April 18, 2018
Leave your pot at home
Volume 72, No. 13
Tech woes vex OCC
BY ISABELLA BALANDRAN FEATURES EDITOR
Single sign-ons, frozen terminals and other issues plague students.
Editors’s note: This is one of several stories about the legalizaton of marijuana. For more see Pages 4 and 5.
Since recreational marijuana sales became legal in California on Jan. 1, Orange Coast College Campus Safety has not seen any cannabis-related effects on campus, Chief of Campus Safety John Farmer said. Farmer noted that aside from California’s legalization, marijuana is still federally illegal. Proposition 64, the voter-approved law that legalized recreational cannabis in California, permits adults over 21 to buy up to 1 ounce of cannabis per day, or up to 8 grams of cannabis concentrate products such as marijuana edibles. The law put in place Jan. 1 doesn’t offer complete freedom to grow, buy and smoke pot anywhere you please. If a student was found with marijuana in their possession on campus, it would be directed to the dean of students for possible disciplinary action, just like any other violation of district policy, according to Farmer. “We’re not going to call the police on someone who has a joint. I mean, if they’ve got a trunk full of marijuana all packaged up to sell, that’s different. But the cops are rarely going to come out for marijuana,” Farmer said. If a student were to be sent to the dean of students for a marijuana-related incident, the repercussion would be largely relative to the situation, according to Farmer. The dean of students would likely take into account if the student had a history of any drug-related incidents, Farmer said. “If it was the first time, it would probably be a letter of warning to say, ‘this is not allowed on campus, don’t bring it back,’” Farmer said. Farmer added the potential punishment would depend on the confrontation between the student and the Campus Safety officer. “If the person was very in the officer’s face and not cooperative, that would go in the report. If they say ‘hey, I didn’t know. I’ve got my marijuana card,’ they’d probably just let them know they can’t do it again and they might get suspended,” Farmer said. If a student is found heavily intoxicated on campus — under the influence of any substance — Costa Mesa police would be called to the scene, “Alcohol is legal too and you can’t have that on campus either,” Farmer said. — Obeydah Darwish contributed to this report.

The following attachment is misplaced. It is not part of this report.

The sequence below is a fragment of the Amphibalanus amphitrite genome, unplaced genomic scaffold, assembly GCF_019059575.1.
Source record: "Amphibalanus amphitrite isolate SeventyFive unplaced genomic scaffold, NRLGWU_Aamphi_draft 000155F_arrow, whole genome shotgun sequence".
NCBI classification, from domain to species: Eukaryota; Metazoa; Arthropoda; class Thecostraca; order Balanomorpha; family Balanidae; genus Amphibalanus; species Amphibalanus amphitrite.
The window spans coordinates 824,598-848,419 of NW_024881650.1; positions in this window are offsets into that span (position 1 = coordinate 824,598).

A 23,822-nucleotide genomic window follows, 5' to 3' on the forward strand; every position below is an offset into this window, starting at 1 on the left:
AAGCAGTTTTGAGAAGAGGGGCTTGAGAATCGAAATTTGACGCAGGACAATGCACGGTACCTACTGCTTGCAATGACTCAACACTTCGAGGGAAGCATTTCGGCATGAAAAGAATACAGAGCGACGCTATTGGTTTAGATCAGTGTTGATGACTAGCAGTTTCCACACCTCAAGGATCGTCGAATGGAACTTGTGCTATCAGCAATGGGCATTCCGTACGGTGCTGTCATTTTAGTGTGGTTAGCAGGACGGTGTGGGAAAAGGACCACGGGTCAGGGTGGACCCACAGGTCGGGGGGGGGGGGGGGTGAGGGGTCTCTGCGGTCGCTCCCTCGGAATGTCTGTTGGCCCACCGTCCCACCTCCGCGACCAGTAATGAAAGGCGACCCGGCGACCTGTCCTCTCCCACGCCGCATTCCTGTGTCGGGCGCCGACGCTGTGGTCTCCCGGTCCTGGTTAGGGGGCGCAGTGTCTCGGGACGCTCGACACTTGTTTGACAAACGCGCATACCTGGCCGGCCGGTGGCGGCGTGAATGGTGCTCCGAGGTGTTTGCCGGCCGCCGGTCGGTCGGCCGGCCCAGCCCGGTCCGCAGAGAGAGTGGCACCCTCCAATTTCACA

On the inside Green Coast Day Learn how to minimize your carbon footprint Thursday. Page 2
Slippery slope Los Alamitos solidifies its stance on sanctuary laws. Page 3
Film phenoms Student movies debut at the Newport Beach Film Festival. Page 6
BY MARGHERITA BEALE MANAGING EDITOR
Photos by Misaki Yoshimura
Kasey Kavanagh, an intern in the kinesiology program at OCC, and Marco Pineda, a 22-year-old exercise science major, help stuff Joy Jars during a work day to assemble the gifts recently. Leon Skeie (below) is the grandfather of Jessie Rees who started the Joy Jar campaign during her 10-month fight with cancer.
Jessie’s Legacy The tragic story of a 12-year-old girl gives other children with cancer a day of happiness. By Misaki Yoshimura